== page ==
|Cynthia Carbone Ward on Hollister Ranch|
… the end of all our exploring
Will be to arrive where we started
And know the place for the first time
Cynthia Carbone Ward has written 31 very personal reflective essays that have been collected in her newly published book, The Savage Faith of the Secret Heart and Other Essays.
The focus of these essays spans virtually Ward's entire life up to now, from that of a child gathering pinecones on Long Island up to her current life as the mother of an adult daughter, living in the splendid solitude of a windswept canyon on the Hollister Ranch. Ward’s is a very American tale, complete with deep Old World roots and westward movement, coast to coast, pausing, like so many of our narratives, at the very edge of the Pacific.
These really are essays in the original sense of the word, essays in the anecdotal and reflective tradition of Montaigne, in which essays are literally an attempt, taken from the French term, essais, to explore a subject, not comprehensively or syllogistically, but privately, personally, intuitively.
Each of Ward’s essays offers readers a powerful and memorable experience, one which can compel readers into examining their own lives and cause them to start to explore their own experiences that are now over, but by no means over with. Ward bases most of her material on personal, even very private,memories, moments of everyday betrayals by childhood friends, misinterpreted generosities, small redemptive moments with her father, confusions of the heart with a deeply disappointed mother, misplaced loyalties, long pointless journeys on Greyhound buses, a flooded Gaviota Creek, the sale of her daughter’s horse -- saying good bye in so many unexpected ways to the people, places, and things she has loved. Through it all, her voice remains strong and clear, firmly rooted in the world by the careful language she weaves, leading us in each of her essays to tentative conclusions, sometimes deeply troubling, sometimes openly heartfelt, sometimes starkly ambivalent, sometimes qualified by all the complexities that will inevitably cloud our moments of clarity.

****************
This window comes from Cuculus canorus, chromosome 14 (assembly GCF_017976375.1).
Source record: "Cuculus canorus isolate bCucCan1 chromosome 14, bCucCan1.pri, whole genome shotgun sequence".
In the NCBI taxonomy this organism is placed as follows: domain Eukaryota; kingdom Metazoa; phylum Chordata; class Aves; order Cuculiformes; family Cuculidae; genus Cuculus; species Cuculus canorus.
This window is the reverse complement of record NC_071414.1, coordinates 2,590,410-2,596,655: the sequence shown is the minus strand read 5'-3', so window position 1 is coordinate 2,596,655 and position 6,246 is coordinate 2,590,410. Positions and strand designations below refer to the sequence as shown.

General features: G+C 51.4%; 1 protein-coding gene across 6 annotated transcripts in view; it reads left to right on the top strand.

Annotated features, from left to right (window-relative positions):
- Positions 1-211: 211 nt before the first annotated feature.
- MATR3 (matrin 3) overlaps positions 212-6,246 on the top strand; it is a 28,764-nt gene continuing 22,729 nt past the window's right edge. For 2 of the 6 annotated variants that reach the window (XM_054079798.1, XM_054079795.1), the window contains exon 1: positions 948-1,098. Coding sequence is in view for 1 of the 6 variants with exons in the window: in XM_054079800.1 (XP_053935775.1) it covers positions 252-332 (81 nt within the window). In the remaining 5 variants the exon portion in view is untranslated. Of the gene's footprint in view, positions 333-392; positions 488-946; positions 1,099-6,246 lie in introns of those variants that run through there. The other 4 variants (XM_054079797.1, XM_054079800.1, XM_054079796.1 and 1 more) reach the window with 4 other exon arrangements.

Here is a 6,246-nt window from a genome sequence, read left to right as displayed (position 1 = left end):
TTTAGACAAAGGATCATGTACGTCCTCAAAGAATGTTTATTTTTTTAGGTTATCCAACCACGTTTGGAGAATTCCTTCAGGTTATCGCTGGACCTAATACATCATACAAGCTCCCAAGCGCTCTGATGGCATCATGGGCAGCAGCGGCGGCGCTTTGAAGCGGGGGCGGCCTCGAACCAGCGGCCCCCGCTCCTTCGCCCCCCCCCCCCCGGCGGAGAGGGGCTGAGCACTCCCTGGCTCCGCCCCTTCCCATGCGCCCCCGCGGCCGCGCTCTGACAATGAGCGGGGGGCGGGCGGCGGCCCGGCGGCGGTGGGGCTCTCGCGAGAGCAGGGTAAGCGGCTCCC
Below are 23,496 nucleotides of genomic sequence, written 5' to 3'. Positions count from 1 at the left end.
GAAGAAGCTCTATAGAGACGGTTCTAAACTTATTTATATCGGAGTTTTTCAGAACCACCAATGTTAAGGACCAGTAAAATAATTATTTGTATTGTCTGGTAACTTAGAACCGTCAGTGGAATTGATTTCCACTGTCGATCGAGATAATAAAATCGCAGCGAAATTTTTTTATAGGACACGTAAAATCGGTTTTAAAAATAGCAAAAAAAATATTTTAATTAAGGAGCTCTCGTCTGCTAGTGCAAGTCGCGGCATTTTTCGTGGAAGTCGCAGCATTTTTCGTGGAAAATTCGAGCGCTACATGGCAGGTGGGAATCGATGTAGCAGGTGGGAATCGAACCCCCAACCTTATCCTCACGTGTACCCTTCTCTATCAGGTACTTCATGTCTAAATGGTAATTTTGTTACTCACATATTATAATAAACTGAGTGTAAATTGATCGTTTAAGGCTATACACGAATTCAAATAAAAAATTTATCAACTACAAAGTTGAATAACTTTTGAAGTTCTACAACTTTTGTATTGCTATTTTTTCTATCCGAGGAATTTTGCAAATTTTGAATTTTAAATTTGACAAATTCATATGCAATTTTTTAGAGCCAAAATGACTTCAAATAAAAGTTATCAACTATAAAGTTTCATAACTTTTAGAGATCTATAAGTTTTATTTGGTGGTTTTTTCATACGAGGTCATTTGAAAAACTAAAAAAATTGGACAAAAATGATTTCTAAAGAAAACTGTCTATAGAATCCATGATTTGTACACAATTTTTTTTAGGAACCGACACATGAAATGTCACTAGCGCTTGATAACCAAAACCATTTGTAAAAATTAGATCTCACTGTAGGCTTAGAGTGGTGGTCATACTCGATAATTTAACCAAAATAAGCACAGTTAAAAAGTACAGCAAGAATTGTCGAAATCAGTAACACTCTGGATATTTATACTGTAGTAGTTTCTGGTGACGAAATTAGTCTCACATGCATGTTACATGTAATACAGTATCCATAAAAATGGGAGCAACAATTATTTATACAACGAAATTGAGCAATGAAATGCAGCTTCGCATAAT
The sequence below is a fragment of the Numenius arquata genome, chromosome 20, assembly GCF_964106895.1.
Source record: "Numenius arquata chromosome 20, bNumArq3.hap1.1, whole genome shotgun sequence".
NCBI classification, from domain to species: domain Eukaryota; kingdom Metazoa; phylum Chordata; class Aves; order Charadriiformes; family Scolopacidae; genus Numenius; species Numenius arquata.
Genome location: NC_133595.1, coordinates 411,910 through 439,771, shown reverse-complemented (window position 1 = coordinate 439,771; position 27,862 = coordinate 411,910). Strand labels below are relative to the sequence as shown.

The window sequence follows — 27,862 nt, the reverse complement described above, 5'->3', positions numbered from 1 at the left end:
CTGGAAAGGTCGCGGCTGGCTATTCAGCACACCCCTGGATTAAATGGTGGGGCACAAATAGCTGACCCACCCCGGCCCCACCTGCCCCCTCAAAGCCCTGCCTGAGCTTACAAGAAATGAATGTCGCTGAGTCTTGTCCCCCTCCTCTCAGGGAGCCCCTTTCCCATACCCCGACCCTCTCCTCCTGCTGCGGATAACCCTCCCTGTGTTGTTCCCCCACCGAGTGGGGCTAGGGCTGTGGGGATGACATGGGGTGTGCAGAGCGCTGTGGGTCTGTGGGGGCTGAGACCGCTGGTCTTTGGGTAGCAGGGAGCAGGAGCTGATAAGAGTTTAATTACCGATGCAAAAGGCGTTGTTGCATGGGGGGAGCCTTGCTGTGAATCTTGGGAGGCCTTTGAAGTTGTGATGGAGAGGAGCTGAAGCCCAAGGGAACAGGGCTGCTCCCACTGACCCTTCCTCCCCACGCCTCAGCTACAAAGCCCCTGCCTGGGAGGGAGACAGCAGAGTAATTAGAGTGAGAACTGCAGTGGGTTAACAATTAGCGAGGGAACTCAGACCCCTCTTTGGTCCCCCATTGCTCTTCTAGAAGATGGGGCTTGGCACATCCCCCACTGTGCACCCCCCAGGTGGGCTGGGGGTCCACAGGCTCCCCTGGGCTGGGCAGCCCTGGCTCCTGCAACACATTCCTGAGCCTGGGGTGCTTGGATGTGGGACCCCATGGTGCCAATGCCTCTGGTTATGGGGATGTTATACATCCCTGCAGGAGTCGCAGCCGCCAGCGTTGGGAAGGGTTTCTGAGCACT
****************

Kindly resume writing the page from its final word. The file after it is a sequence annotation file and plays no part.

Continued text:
There is a keen mind at work in these essays. Ward often tackles, with much agility, precision, and even downright elegance, the sort of deep level life experiences we have all to some extent shared, the ones in which, as T.S.Eliot phrased it so well, “We had the experience but missed the meaning.” While these essays contain fragments of a life story, Ward offers her readers far more than mere autobiography: Her lucid prose offers us an insight into how a mind makes meaning by directly confronting those ghosts that we once knew all too well but now pretend to no longer see.
But those ghosts are still there, wandering our hallways, dragging their chains, making their clunking night noises, seeking resolution, consolation, peace. We all know that. We can only fool ourselves so long. The Savage Faith of the Secret Heart and Other Essays can offer the fully attentive reader numerous clues as to how to confront those ghosts and see them for what they are, and, by embracing them, find the words to set them free.
The Savage Faith of the Secret Heart is available at The Book Loft in Solvang and Chaucer’s in Santa Barbara. For information and online orders, go to www.zacatecanyon.com or contact firstname.lastname@example.org.